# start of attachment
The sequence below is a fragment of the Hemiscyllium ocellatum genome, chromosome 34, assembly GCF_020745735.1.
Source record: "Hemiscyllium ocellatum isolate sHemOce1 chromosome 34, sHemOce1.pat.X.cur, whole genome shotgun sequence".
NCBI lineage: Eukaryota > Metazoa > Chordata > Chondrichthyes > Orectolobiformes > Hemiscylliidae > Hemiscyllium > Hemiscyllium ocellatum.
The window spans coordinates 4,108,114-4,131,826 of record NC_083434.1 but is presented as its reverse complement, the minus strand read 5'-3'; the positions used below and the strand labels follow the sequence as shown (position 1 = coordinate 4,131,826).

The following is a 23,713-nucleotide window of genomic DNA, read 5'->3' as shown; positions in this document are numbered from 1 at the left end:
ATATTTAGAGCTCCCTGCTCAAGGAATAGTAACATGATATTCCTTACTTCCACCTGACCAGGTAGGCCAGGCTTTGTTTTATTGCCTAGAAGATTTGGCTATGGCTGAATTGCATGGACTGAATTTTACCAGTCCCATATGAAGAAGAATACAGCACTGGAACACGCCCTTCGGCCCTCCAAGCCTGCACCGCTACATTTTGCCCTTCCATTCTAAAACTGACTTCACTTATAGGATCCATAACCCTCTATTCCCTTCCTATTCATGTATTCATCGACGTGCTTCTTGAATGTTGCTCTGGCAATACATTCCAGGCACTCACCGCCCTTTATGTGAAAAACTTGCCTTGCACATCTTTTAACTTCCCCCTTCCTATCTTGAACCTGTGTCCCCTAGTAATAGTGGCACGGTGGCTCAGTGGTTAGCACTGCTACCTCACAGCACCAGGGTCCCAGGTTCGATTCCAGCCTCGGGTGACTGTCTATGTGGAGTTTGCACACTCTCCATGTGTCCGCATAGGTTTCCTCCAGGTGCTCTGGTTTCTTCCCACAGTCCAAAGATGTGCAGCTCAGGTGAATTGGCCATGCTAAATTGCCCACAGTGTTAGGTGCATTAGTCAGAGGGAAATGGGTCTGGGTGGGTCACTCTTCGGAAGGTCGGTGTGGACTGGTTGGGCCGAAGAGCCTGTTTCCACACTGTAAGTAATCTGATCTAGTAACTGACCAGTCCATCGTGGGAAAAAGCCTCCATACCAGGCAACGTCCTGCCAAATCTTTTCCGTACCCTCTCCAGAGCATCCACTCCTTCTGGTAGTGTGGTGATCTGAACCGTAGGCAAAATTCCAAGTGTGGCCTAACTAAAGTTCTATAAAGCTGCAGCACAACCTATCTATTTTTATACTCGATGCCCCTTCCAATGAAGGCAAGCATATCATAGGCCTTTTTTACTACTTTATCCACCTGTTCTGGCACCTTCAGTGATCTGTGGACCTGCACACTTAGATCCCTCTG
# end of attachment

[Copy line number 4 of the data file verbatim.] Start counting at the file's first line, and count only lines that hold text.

The window spans coordinates 4,108,114-4,131,826 of record NC_083434.1 but is presented as its reverse complement, the minus strand read 5'-3'; the positions used below and the strand labels follow the sequence as shown (position 1 = coordinate 4,131,826).